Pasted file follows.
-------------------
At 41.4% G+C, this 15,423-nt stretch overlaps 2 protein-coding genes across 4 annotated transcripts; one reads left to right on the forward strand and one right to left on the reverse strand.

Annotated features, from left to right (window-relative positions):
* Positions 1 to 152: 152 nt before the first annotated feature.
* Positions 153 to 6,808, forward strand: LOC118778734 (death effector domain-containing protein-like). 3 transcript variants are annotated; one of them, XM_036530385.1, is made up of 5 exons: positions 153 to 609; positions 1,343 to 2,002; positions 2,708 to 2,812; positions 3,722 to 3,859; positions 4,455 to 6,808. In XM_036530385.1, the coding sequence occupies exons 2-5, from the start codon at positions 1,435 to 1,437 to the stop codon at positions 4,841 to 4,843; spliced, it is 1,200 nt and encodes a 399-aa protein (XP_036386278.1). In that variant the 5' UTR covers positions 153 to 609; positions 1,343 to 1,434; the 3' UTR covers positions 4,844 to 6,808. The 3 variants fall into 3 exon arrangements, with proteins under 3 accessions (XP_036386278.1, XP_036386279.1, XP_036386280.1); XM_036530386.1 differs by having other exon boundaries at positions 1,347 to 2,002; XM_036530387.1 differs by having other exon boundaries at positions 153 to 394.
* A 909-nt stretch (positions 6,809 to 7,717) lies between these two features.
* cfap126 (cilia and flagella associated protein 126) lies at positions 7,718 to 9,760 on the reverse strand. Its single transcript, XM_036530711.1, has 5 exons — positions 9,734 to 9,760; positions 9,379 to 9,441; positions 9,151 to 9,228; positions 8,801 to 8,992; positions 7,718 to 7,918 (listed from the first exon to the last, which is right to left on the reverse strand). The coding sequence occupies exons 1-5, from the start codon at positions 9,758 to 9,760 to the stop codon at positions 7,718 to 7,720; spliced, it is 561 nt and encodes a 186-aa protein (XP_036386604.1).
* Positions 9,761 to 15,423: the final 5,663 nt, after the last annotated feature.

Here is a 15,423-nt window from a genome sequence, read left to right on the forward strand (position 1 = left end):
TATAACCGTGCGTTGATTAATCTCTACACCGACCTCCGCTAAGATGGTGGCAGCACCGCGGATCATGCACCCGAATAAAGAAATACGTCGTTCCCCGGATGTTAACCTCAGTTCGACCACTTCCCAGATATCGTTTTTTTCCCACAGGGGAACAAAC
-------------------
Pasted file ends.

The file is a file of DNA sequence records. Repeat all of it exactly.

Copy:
At 41.4% G+C, this 15,423-nt stretch overlaps 2 protein-coding genes across 4 annotated transcripts; one reads left to right on the forward strand and one right to left on the reverse strand.

Annotated features, from left to right (window-relative positions):
* Positions 1 to 152: 152 nt before the first annotated feature.
* Positions 153 to 6,808, forward strand: LOC118778734 (death effector domain-containing protein-like). 3 transcript variants are annotated; one of them, XM_036530385.1, is made up of 5 exons: positions 153 to 609; positions 1,343 to 2,002; positions 2,708 to 2,812; positions 3,722 to 3,859; positions 4,455 to 6,808. In XM_036530385.1, the coding sequence occupies exons 2-5, from the start codon at positions 1,435 to 1,437 to the stop codon at positions 4,841 to 4,843; spliced, it is 1,200 nt and encodes a 399-aa protein (XP_036386278.1). In that variant the 5' UTR covers positions 153 to 609; positions 1,343 to 1,434; the 3' UTR covers positions 4,844 to 6,808. The 3 variants fall into 3 exon arrangements, with proteins under 3 accessions (XP_036386278.1, XP_036386279.1, XP_036386280.1); XM_036530386.1 differs by having other exon boundaries at positions 1,347 to 2,002; XM_036530387.1 differs by having other exon boundaries at positions 153 to 394.
* A 909-nt stretch (positions 6,809 to 7,717) lies between these two features.
* cfap126 (cilia and flagella associated protein 126) lies at positions 7,718 to 9,760 on the reverse strand. Its single transcript, XM_036530711.1, has 5 exons — positions 9,734 to 9,760; positions 9,379 to 9,441; positions 9,151 to 9,228; positions 8,801 to 8,992; positions 7,718 to 7,918 (listed from the first exon to the last, which is right to left on the reverse strand). The coding sequence occupies exons 1-5, from the start codon at positions 9,758 to 9,760 to the stop codon at positions 7,718 to 7,720; spliced, it is 561 nt and encodes a 186-aa protein (XP_036386604.1).
* Positions 9,761 to 15,423: the final 5,663 nt, after the last annotated feature.

Here is a 15,423-nt window from a genome sequence, read left to right on the forward strand (position 1 = left end):
TATAACCGTGCGTTGATTAATCTCTACACCGACCTCCGCTAAGATGGTGGCAGCACCGCGGATCATGCACCCGAATAAAGAAATACGTCGTTCCCCGGATGTTAACCTCAGTTCGACCACTTCCCAGATATCGTTTTTTTCCCACAGGGGAACAAAC